One of my side-projects. This guitar was entirely made of repurposed materials. The neck and tuners once were part of a Yamaha ‘tourgear’ beginner strat. Hardboard plates for the Danelectro-style body come from old cupboards, while the green leather binding was sourced by skinning a couch.
Form and design were inspired by two of my favorite guitars. The body shape is that of the Harmony Stratotone H44, but the scratchplate was designed after that of the H42 “Newport”. To keep it light and resonant the body was made in Danelectro-fashion, like presented in Making Masonite Guitars.
Our church in Utrecht (a baptist church, named Silo) is friends with another church in Matanzas, Cuba. On a regular basis we have people over and vise versa. Often gifts exchange, we get a lot of lovely quilts and stolas made by the people over there. This gave me the idea also to send something self-made by people in our church.
A couple of months ago I found some old hardboard panels in the back of the church. Other than the usual white or brown, these had a green surface. They had been part of an old cupboard and stood there to be thrown away. I asked wether I could have them to make a guitar. “Well, do whatever you like, we’re glad to get rid of them” was the reaction.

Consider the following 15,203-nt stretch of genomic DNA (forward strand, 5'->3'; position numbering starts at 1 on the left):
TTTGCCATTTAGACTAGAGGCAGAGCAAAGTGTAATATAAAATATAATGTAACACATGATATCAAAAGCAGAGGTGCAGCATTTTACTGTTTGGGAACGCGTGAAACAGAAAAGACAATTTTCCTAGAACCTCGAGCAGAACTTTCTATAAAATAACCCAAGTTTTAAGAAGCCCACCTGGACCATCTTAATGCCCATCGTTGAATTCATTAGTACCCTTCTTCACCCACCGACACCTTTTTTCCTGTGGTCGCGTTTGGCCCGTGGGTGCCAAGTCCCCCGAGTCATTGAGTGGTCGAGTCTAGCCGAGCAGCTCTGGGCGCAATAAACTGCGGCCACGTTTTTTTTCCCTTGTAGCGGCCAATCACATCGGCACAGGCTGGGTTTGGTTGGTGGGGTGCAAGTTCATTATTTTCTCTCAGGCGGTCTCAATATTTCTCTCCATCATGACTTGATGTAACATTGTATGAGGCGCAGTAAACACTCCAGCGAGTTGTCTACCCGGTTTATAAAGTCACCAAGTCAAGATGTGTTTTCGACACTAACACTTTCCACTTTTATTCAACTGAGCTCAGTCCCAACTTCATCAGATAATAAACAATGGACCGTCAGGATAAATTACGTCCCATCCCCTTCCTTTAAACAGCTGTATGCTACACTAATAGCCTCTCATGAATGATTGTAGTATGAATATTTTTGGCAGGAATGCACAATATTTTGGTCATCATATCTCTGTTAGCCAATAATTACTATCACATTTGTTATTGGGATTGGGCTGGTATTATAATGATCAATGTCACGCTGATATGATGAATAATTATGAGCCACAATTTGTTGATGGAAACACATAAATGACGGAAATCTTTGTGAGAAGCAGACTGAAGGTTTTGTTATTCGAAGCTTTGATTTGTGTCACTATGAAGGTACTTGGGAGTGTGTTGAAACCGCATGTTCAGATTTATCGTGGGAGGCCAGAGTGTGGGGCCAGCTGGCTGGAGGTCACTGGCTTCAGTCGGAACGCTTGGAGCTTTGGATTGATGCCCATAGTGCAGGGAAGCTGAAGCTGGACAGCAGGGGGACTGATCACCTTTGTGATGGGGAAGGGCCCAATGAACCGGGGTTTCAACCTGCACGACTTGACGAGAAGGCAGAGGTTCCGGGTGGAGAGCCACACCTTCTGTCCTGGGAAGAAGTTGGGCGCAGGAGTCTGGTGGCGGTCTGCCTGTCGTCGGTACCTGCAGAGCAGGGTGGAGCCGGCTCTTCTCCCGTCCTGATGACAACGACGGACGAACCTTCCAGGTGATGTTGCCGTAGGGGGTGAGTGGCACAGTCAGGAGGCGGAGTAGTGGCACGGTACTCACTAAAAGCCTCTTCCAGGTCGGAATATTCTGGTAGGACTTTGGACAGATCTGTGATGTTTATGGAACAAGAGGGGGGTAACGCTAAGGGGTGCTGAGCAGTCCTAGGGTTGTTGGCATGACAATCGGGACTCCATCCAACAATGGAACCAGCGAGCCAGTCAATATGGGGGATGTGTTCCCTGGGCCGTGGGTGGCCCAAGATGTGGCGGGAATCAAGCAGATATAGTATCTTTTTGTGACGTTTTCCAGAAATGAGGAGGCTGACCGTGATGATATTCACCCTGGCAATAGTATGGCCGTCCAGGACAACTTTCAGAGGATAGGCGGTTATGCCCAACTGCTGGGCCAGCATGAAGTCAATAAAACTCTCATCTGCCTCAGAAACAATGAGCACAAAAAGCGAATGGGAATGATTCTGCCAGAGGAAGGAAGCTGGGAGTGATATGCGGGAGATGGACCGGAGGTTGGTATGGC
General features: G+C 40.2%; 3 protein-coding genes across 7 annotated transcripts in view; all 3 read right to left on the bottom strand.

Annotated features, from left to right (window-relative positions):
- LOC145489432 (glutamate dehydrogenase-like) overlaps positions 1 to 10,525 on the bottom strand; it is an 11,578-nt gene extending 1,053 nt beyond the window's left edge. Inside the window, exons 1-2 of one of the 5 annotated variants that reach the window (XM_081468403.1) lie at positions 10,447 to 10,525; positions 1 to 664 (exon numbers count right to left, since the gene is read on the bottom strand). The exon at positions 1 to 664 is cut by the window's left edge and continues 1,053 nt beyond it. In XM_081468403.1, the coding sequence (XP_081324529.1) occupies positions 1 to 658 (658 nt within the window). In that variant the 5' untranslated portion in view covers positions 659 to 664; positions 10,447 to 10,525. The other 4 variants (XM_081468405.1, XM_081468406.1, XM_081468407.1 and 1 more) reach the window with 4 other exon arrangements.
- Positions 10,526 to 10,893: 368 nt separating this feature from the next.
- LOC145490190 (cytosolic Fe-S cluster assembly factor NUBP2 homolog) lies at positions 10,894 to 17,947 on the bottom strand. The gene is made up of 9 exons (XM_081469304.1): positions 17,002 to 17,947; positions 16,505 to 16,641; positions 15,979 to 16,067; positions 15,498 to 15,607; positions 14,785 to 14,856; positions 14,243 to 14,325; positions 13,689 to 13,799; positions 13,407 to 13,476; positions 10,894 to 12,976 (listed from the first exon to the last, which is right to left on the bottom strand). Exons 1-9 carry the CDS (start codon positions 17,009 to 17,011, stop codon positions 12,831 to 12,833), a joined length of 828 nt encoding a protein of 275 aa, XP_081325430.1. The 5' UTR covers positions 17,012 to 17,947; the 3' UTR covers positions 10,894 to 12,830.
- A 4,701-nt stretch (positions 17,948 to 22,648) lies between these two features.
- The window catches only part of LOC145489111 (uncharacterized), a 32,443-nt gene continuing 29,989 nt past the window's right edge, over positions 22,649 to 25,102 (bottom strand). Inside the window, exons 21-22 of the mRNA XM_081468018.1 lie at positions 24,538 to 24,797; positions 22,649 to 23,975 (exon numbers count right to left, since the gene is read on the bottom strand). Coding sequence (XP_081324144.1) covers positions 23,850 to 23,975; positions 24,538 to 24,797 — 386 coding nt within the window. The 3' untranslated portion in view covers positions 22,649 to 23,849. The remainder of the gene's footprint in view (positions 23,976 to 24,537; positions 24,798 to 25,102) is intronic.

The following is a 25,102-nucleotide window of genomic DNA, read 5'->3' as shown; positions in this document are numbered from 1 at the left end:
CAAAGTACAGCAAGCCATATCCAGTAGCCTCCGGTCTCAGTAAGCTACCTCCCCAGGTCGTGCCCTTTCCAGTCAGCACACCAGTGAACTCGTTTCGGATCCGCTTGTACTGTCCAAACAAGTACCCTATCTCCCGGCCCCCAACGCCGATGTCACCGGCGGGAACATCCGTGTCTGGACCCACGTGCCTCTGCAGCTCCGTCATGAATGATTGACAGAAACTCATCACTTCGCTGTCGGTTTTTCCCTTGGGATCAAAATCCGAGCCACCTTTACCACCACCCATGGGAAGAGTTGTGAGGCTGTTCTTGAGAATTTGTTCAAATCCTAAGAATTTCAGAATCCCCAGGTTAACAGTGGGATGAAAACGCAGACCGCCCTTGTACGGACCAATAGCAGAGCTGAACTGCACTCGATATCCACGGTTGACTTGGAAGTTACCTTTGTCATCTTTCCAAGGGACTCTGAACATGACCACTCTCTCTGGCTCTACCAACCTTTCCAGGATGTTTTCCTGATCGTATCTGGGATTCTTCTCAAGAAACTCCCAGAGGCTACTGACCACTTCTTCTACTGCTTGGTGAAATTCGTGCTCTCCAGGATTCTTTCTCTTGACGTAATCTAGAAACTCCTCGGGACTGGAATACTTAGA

So I took the plates to my shop and cut them up in 40×60 cm sheets. This size is ideal to make guitars. Large enough even to make basses.
It’s fairly easy to make a guitar body out of them. Take two sheets and glue them over a softwood (pine or tulipifera poplar) frame, cut it to shape and rout out the neck pocket and pickup holes. Bolt the whole thing together, add strings, some setup and ready is your guitar…
Or isn’t it?
Not really… I wanted this guitar to be a bit different. Perhaps you know about the guestbook in my shop. A cheap Fender dreadnought where visitors are supposed to write or carve there name on.
It’s a cherished document, because a lot of my friends have signed it. Some of which unfortunately have passed away. So it’s also a reminder.
To finish this guitar before it was send to Cuba, I asked the people of Silo to write their name or leave a message on it. As a small token of community and friendship.